There will be just the odd one or two (or more) delicious smoked salmon recipes coming up this month on Gastromony while I take part in the Huon Bloggers’ Challenge. I love eating just about anything that comes out of the ocean or river so the invitation to participate in this challenge thrilled me no end. Huon Aquaculture has a fantastic range of cold and hot smoked salmon and ocean trout which I’ll be concocting some recipes for.
First up, I tried out Huon’s Honey Cured, Hot Smoked Salmon and I hereby declare it the acquatic equivalent of bacon. It has everything right going on: sweet, salty, smoky and mildy fatty. I didn’t imagine that I would be able to eat a lot of it on its own but as it was deceptively soft and moist, a sizeable portion of the fillet disappeared swiftly during the tasting phase. I had to put the rest away until I was ready to use it in my recipe.
I’m sure most people are familiar with cold-smoked salmon (it’s the type usually used for sandwiches and canapes) but if you find it a little on the ‘raw’ side then I must urge you to try hot-smoked salmon. It’s beautiful to eat cold but there’s no reason why you can’t stir chunks of it through a creamy pasta or risotto dish. Oh the possibilities!
I’ve certainly got some tasty ideas for hot-smoked salmon but I’m starting off with a simple favourite of mine: Japanese style milk bun with a special filling. It’s my go-to bun as the recipe is very easy and versatile, and the dough works well with both savoury and sweet ingredients. I’ve used it with everything from Nutella to blue cheese.
This time, I made a filling of hot-smoked salmon flakes mixed together with Kewpie mayonnaise, Kiri cream cheese, salt & pepper and some fresh chives. Salmon and cream cheese is a no-brainer combo of course but I opted for the more fresh taste of Kiri cheese (it’s almost like solid creme fraiche) and as for the addition of Kewpie, that stuff just makes everything taste better (like this potato salad!).
I did wonder about whether smoked salmon would work well in baking but I needn’t have worried. The Kiri cheese and mayonnaise kept the salmon from drying out in the oven, and the flavours all came together perfectly. I happily tucked into a couple of buns for lunch that day and a visiting friend who doesn’t like sweets enjoyed one for afternoon tea. I might make some mini versions to serve as appetisers one day :)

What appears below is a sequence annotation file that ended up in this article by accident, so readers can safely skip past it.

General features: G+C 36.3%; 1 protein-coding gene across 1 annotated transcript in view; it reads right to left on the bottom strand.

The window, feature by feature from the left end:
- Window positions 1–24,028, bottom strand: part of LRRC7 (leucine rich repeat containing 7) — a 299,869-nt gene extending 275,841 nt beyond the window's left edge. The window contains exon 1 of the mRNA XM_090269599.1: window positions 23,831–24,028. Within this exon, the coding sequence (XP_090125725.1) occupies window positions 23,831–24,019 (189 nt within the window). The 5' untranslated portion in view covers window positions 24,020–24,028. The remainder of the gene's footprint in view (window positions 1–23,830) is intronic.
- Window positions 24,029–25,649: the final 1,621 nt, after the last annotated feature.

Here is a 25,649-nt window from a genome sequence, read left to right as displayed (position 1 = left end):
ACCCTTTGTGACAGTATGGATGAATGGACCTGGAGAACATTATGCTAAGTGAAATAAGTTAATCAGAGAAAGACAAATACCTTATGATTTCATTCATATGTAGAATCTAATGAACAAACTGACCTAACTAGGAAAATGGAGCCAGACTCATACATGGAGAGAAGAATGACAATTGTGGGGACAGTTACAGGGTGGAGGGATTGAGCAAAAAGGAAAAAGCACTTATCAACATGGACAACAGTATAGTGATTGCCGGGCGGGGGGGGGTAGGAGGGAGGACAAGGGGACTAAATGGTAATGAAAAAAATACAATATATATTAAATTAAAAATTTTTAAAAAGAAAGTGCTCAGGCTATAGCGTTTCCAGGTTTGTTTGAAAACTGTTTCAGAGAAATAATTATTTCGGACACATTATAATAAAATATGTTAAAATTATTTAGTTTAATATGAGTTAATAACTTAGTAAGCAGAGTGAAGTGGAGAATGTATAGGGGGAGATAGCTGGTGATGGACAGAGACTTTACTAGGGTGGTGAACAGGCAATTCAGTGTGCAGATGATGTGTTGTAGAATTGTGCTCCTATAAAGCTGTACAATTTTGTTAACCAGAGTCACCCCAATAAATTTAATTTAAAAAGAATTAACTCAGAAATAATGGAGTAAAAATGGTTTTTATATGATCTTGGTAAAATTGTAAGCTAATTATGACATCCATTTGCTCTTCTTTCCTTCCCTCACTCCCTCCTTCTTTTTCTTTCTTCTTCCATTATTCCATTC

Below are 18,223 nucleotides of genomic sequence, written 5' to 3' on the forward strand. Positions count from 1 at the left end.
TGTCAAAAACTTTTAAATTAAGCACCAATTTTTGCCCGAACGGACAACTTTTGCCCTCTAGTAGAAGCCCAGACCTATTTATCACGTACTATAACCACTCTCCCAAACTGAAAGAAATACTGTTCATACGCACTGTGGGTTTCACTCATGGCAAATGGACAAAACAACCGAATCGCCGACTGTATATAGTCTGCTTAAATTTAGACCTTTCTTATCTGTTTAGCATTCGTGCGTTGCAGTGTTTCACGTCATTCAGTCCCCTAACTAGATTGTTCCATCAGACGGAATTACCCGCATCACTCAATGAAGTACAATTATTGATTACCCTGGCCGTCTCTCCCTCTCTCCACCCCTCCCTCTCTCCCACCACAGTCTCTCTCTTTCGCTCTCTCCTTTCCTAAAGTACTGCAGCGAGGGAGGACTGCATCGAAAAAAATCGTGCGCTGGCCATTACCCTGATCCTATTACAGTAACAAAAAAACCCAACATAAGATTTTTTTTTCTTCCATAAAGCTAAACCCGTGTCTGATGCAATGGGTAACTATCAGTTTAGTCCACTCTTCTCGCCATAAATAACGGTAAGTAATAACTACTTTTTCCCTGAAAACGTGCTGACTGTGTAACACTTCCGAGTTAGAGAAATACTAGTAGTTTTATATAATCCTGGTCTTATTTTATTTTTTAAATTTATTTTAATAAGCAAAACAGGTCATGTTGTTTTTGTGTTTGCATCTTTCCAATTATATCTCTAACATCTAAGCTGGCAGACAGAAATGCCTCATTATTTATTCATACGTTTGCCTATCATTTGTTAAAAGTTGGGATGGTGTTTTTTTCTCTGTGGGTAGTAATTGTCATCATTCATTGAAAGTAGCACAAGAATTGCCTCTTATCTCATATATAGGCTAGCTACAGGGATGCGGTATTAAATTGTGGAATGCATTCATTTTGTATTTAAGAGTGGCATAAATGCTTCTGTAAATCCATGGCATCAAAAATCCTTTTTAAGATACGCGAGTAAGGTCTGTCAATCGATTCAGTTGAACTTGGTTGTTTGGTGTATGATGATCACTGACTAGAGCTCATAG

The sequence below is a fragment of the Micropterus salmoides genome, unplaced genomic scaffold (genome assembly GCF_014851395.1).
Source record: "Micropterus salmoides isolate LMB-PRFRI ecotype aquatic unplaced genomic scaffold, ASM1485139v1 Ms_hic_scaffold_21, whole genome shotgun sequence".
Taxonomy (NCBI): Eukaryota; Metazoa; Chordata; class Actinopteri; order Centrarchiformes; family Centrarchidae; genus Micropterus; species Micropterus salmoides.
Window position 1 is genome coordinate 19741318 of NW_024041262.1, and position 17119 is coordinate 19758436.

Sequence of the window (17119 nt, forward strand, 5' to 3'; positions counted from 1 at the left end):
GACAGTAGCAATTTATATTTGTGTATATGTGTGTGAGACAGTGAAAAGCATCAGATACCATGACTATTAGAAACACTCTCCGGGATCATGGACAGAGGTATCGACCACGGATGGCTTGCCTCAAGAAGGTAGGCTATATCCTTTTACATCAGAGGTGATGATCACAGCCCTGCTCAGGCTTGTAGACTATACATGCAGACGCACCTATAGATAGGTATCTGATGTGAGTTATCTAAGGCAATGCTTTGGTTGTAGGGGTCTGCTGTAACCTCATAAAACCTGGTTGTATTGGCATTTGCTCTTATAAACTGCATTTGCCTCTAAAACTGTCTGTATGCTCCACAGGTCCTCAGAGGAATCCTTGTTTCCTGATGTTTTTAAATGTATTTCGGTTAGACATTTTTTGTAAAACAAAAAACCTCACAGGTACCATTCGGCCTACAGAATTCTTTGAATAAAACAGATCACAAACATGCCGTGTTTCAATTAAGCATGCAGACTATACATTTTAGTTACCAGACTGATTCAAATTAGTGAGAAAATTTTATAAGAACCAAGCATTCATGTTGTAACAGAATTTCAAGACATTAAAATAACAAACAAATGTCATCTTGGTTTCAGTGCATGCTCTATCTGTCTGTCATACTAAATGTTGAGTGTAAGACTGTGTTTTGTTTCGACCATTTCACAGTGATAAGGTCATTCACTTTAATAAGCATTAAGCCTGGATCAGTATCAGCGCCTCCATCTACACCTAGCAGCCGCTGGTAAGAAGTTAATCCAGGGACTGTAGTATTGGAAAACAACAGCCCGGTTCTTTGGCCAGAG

- 200g plain flour (or high protein, bread-making flour)
- 30g butter
- 7g of dry yeast
- 20g sugar
- one egg + extra egg yolk, beaten
- 70ml milk (lukewarm)
- ½ teaspoon salt
- Salmon filling: In a medium bowl, mix together 50g (1/3 cup) of Huon's hot-smoked salmon (flaked), one tablespoon of Kewpie mayonnaise, 3 cubes of Kiri cheese cut into smaller cubes, chopped fresh chives and salt and pepper to taste. Set aside.
- Place flour, sugar, yeast and butter into mixer bowl. Using a kitchen mixer (or Thermomix on Turbo for a few bursts), combine ingredients until a crumbly mixture forms. This process can be done by hand if needed.
- Place a third of the milk into egg mixture and combine. Place remaining milk into dough mix and mix until well combined.
- Pour egg/milk mixture into dough and mix again by hand or kitchen mixer. If using the Thermomix, use the Knead function for a minute. Once a good dough has formed, place on floured surface and knead well.
- Place rolled dough ball into a bowl, cover with wrap and allow to prove in a warm place for 50 minutes.
- Once the dough has risen to about twice the original size, place on floured surface again and remove air bubbles from dough by kneading.
- Form small balls and place on lined tray. Cover with a damp cloth and allow to prove for 20 minutes. Knead the balls again to remove air and prove one last time for another 20 minutes. Pre-heat oven to 180C while waiting.
- Make a small well in each bun and fill with 1 tablespoon of the salmon mixture. Brush each bun with an egg wash if desired.
- Bake in oven for 15 minutes or until buns are golden. Remove from oven and allow to cool. These buns are best eaten on the same day.